Lovecraft and history: the love of the ancient and permanent

As you’ve no doubt been informed by the rest of the internet, August 20th is the birthday — the 125th — of none other than H. P. Lovecraft, creator of the “Cthulhu Mythos” (not a term he used) and pioneer of modern horror. I have spoken about Lovecraft’s use of history and archaeology in the past, but I thought I’d give a bullet-point version of the story today.

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Lovecraft and history: the love of the ancient and permanent

The Curious Sea Shanties of Innsmouth, Mass.

While I was back in the US last spring, I got a wonderful gift: a copy of the HP Lovecraft Historical Society‘s The Curious Sea Shanty Variants of Innsmouth, Mass. This is a book-and-CD package, but it’s the book I really want to talk about. (Actually, I guess the CD is called The Curious Sea Shanties of Innsmouth, Mass.)

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So, first the CD: longtime friend and collaborator-on-an-upcoming project Jesse Merlin performed on some of the songs on here; between this, Dreams in the Witch House and Re-Animator: The Musical he seems to be establishing a pattern of disturbing outline. Anyway, according to the liner, these are reconstructions of traditional Innsmouth shanties, sea songs and hymns rendered by the Miskatonic University Men’s Chorus. This song isn’t actually on the album:

They are fun, and they sound lovely, but it’s actually the book I want to talk about, because it’s the book that I found really impressive. It’s presented as a humanities monograph published by Miskatonic University Press in 1927, and it’s got a lot of lovely period detail, from the slightly blurry colour maps to the typeface.

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The book (well, pamphlet, really — 46 pages) starts with an overview of both the history of Innsmouth from Lovecraft’s “The Shadow Over Innsmouth” and of sea shanties and sea songs in general, as well as the story of how the author became acquainted with them. We then get the lyrics and explanatory notes for 14 songs, most of them variants on well-known sea songs like “Old Maui,” “Leave Her Johnny,” “Blow the Man Down” or “New York Girls.” You have to be careful with this kind of thing — you’re always on the verge of filk with any sort of reinterpretation here, but it helps that there are so many different variants of these songs to start with, that the rewrites are restrained enough not to cover the lyrics in tentacles, and that the original lyrics are often a little weird to start with — there are a lot of damned peculiar things you can do with a drunken sailor, it turns out.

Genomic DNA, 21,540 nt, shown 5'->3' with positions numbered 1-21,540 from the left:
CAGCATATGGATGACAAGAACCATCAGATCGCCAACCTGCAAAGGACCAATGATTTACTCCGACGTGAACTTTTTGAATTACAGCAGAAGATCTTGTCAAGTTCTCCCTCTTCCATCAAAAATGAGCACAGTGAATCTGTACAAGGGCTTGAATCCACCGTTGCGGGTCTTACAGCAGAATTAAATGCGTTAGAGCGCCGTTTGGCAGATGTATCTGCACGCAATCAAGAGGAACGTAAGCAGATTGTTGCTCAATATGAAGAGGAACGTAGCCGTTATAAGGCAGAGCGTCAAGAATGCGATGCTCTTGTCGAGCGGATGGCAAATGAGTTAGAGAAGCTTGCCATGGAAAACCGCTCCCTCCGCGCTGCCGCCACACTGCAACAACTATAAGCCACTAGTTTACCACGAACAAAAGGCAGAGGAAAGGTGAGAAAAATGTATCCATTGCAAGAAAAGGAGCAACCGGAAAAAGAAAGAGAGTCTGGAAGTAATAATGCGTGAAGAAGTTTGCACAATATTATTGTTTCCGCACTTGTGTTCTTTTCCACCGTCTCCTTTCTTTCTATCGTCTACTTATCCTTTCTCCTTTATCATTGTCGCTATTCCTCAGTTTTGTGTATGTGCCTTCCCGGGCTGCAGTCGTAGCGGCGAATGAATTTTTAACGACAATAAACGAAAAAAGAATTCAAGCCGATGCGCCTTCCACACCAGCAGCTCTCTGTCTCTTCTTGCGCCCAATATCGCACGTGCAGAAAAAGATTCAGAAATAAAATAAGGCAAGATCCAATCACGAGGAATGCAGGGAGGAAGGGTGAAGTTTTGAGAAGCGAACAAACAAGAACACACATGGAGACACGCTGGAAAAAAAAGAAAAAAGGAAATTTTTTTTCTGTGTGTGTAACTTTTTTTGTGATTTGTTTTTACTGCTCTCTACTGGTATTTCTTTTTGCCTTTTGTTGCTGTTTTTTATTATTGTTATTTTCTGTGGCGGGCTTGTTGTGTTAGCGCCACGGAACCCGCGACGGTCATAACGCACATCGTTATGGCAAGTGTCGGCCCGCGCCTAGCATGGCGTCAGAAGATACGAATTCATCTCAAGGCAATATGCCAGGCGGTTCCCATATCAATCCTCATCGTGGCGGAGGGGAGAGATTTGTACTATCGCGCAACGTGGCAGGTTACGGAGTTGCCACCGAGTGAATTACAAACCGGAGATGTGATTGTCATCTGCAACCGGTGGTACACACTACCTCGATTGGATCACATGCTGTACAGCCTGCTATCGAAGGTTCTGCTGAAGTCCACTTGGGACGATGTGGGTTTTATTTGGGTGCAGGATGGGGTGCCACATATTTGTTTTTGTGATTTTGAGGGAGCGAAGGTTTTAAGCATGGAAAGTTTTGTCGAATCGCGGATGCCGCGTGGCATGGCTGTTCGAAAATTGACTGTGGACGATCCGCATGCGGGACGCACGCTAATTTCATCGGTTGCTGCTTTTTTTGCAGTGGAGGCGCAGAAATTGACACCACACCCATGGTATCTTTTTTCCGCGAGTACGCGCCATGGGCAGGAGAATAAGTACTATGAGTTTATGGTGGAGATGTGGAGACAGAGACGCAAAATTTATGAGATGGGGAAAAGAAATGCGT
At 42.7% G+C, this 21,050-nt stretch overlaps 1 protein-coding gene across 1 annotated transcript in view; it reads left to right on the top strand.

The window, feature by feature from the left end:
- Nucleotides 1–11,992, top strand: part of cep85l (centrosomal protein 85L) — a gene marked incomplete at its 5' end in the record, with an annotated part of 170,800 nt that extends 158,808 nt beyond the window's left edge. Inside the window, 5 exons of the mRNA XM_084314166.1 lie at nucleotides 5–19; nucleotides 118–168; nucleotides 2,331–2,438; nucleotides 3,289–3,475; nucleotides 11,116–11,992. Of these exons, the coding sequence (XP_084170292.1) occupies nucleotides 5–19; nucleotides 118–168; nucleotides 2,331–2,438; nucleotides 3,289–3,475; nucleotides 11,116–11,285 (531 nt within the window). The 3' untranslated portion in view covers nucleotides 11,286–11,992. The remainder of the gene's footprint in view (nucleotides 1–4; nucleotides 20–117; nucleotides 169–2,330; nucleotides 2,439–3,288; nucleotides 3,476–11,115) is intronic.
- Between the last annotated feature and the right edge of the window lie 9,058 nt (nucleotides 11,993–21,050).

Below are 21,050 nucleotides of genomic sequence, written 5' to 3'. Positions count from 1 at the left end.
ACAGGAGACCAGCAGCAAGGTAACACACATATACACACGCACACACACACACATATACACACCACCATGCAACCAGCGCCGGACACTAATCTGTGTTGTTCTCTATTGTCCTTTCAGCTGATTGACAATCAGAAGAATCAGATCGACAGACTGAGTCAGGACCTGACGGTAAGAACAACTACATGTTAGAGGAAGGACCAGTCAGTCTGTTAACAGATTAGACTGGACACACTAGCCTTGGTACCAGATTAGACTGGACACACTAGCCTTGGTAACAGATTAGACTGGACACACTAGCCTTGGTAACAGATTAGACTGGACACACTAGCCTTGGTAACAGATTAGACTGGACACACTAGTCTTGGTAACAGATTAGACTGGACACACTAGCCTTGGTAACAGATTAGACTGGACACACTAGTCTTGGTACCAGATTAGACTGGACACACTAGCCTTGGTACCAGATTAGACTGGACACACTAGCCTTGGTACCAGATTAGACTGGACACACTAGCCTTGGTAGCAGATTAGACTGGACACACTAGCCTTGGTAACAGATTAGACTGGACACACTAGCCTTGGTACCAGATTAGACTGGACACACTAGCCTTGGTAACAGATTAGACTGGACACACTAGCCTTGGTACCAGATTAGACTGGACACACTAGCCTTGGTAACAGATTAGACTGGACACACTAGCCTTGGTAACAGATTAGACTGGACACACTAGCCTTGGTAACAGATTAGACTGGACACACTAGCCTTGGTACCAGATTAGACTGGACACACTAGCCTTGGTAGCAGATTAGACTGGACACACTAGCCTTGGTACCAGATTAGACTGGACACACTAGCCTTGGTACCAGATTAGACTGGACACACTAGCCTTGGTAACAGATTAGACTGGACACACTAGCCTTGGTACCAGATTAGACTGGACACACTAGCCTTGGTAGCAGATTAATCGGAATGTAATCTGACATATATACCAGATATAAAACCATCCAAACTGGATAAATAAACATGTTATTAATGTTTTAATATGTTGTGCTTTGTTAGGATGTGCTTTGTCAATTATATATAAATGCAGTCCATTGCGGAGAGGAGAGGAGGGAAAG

On a personal note, Jesse and I went to school together, and at a young age we went on one of those living-history things where we had to learn sailor-y type skills aboard the C. A. Thayer at the Hyde Street Pier Maritime Museum in San Francisco. I still remember ensnaring a passing student with a thrown monkey’s fist while practicing at school, a feat that would have been even more impressive if I hadn’t been trying to wrap my line around a basketball hoop some distance from the kid. But my point is that the bo’sun, Roy, did in fact lead the class in singing sea shanties, including several of the ones that appear in this book. At the time, he seemed like a salty old sea dog to me, although it was the 1980s so there’s also the possibility he was just a big Stan Rogers fan.

From the songs we then move on to some analysis, followed by a brief piece on the Esoteric Order of Dagon itself (in the words of Albert Wilmarth, who is of course the protagonist of “The Whisperer in Darkness.” After that, some speculation about where the “Kanaky” referred to in the shanties actually is. (This is why I was surprised that there wasn’t a variant of “John Kanaka” in this collection! I mean, look at the lyrics.)

What’s interesting to me is not only the fake-history aspect of this — as we have previously established, I love fake history — but the way in which it ties in to other bits of fake history. Obviously, there’s Lovecraft’s whole New England setting, but there’s also the list of other monographs which includes one written by Peter Dannseys (an anagram of Call of Cthulhu creator Sandy Petersen) together with Eliphas Fallworth (which makes no sense unless you know, as I do, that Eliphas’s middle name is “Cordvip,” making his name an anagram of “Howard Phillips Lovecraft”). Chaosium products referring to Miskatonic University from the 80s and maybe 90s often included these faculty members. There were loads of them: Eric K. Larkhan (Charlie Krank), Herbert Hike (Keith Herber), L. N. Isinwyll (Lynn Willis), F. Ford Ratsegg (Greg Stafford), Ivan Mustoll (Tom Sullivan), etc., etc. I can’t believe I remember them, actually. But there are probably not a lot of people who do, unless they’ve come back into use in the decade or so in which I’ve not been paying a lot of attention to Call of Cthulhu. But it’s that level of detailed nerdery you want and get from the HPLHS. I haven’t got the patience for that kind of thing, but boy do I respect it in others.

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In fact, this might be one of those things that it does my heart good to know exists. I may hate on all the collectible-Cthulhu stuff there is out there now — just old-guy stuff, you know, grumbling about everything being a marketplace — but the HPLHS have paid their dues; hell, I first heard of them back in the 90s in that Unspeakable Oath article, which I must have read 100 times. And they do it with such labor-of-love attention to detail.